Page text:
With all the exercise planned out for your new workout routine, the next thing we want to do is look at how you should be eating. This is where most of the confusion comes in. With so many “diets” out there, how does one know which one will be best for them? Lets start with the fundamentals that should be kept in mind no matter what “diet” we choose to follow.
Tip #4 – Basic Nutrition
Since this is a touchy subject with many communities involved in the Health and Fitness industry, I thought it would be best to talk basics, rather than specifics.
The first thing I feel is most important to figuring out how much we should eat , is figuring out what our RMR (or resting metabolic rate) is. If you are not familiar with this term, it represents how many calories your body needs to fuel itself just to operate in a 24hr period, and accounts for about 70% of a persons total daily energy expenditure before any physical activity.
- to read more on RMR vs BMR, and how to find out your magic number, click here .
Once you figure out your RMR, you have to figure out a few more things to really get a feel for how much you should be eating to either lose, or gain weight(hopefully muscle). To fully understand this, I want to introduce the principle of 3500 calories/7 days to lose or gain weight. This the formula that most personal trainers and nutritionists have been using for years to assist their clients with weightloss.
“What should does this mean to me?”
“The theory originated from researcher Max Wishnofsky, MD, in 1958, who calculated that 1 lb of fat stores approximately 3,500 kcal of energy. It was appealingly simple, and it stuck“
Over time, science has come to conclude the theory to be pretty much inaccurate. (this is actually a really good read written by a Doctor/RD who is much more geared to speak on the actual #’s then I am;).
If you went through the instructions above on how to calculate your RMR, or even if you didn’t because it was too complicated, your next step is to start logging your calories.
2 ways to log your calories
- The “old fashion way“= Get a notebook. Write down every single thing you eat, then go on the internet and look up exactly what the nutritional value is for every single ingredient of every meal you ate throughout each day . Total it all up, and hope you didn’t go over your daily allotment. But wait, what about macros, bcaa’s, vitamins’ etc? Who has time for all that? Well, welcome to the digital age.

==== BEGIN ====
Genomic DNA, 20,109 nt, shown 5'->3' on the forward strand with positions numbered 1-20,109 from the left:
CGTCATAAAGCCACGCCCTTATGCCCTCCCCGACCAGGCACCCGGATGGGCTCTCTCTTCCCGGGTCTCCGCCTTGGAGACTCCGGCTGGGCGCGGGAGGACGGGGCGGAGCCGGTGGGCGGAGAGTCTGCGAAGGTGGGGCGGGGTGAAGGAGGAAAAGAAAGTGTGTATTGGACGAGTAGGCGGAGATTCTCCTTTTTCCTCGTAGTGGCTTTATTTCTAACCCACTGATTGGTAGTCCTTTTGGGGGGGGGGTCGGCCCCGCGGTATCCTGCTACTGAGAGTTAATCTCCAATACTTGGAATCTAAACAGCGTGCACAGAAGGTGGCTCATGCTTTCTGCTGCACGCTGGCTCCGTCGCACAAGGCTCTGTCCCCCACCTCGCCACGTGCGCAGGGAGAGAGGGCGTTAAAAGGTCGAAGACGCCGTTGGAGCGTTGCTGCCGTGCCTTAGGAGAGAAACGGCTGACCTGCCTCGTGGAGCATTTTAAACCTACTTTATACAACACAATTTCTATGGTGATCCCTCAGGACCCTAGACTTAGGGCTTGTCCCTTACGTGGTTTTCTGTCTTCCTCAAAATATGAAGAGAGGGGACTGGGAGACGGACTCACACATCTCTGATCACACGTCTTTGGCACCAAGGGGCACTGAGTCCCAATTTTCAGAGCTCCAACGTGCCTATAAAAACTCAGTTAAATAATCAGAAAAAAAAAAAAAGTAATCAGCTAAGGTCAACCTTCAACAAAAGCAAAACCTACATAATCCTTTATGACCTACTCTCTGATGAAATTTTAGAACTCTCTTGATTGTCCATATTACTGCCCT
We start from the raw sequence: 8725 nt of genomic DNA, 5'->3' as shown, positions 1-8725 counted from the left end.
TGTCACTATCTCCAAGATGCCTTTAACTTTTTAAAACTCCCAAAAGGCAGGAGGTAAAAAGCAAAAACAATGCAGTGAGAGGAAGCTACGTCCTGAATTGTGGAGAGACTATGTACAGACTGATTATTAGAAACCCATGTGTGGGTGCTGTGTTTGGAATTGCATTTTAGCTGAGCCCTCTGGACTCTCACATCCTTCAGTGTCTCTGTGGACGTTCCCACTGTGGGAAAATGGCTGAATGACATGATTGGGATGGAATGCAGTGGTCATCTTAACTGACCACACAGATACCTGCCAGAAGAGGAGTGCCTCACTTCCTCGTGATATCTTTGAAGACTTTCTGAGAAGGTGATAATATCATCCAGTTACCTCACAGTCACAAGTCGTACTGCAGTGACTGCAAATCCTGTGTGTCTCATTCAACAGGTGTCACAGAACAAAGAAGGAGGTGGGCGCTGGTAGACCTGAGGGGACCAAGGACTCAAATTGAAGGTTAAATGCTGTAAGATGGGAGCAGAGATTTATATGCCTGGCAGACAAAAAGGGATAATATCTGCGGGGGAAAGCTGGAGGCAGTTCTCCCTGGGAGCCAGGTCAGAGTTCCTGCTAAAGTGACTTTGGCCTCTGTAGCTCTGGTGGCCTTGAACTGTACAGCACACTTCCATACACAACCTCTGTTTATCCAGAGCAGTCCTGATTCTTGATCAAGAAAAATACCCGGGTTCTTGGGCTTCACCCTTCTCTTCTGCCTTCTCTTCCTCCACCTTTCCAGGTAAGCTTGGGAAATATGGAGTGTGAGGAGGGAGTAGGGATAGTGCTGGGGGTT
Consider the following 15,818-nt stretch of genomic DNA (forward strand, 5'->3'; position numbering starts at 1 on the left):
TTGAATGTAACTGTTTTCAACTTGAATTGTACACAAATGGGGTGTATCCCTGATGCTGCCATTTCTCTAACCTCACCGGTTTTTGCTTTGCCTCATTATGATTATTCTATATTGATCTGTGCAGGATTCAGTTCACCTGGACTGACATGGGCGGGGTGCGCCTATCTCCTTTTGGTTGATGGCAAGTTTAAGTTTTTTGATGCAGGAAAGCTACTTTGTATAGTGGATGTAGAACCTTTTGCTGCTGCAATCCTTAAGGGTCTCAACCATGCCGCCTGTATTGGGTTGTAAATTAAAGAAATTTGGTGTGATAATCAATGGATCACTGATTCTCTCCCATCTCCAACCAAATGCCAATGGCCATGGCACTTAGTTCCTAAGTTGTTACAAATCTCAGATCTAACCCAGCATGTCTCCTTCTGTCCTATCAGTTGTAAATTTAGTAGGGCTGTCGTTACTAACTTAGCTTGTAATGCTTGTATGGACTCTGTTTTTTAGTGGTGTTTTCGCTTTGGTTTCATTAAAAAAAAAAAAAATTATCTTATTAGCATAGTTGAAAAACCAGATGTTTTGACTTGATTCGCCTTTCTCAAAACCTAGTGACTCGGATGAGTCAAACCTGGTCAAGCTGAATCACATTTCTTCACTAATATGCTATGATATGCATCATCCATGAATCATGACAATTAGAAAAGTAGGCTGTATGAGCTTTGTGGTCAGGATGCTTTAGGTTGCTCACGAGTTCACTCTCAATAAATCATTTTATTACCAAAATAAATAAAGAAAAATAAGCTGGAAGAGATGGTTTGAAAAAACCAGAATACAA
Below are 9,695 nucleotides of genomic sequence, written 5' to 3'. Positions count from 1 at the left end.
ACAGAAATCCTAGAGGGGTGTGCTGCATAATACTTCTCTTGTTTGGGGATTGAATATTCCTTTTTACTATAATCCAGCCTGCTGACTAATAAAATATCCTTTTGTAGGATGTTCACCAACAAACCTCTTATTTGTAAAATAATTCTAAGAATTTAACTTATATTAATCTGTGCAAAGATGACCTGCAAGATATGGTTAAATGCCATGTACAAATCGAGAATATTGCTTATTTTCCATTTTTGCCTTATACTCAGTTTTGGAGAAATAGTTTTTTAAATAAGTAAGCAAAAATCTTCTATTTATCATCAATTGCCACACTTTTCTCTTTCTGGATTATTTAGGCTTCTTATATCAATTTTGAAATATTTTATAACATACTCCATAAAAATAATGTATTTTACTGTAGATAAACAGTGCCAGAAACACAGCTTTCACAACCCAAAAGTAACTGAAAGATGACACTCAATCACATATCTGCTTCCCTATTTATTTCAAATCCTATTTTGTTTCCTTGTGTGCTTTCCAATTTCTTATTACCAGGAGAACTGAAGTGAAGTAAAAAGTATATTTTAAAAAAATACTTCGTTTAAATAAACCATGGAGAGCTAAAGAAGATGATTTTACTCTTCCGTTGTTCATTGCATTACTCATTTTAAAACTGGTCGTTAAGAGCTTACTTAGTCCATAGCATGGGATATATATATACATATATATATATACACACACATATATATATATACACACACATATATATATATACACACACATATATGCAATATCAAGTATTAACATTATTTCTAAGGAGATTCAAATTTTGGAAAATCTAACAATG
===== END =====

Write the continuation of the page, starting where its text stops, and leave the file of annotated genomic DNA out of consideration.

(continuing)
- The “modern way” = Download an app. Plug in your personal stats(height,weight,goals,measurements etc) and start adding everything you eat. when I train my clients in the gym, I recommend the MyFitnessPal app. Nutritional values for almost every single thing you could possibly want to eat (yes processed food included) so it takes the guess-work out of everything. Plug in the data as you eat throughout the day and it will tell you in real-time where you stand , and how much more (or less) of something you should eat as the day continues. It even counts calories for your fitness activities as well!
*note. I am not at all affiliated with the MyFitnessPal app. I believe it is owned by Underarmour. However, it is a great product as it sits and is one of the easiest resources I have used for this purpose.
Whatever method you decide to employ, you will absolutely need to track your calories if you ever plan on seeing any results. Pick one, and use it every single day.
The basic point I’m trying to make is that it really shouldn’t matter how or what way you feed your body at the end of the day. Do what is right for you but make sure that your body is getting all the nutrients it needs in order to operate at a high performance level. You are not looking for something that has an “end goal“. A healthy “diet” is one that fits with your lifestyle, makes you feel good and is sustainable over the long haul.
Always make sure to check with your DOCTOR before starting any new diet that varies greatly from what you are currently following
What kind of “diet” works for you?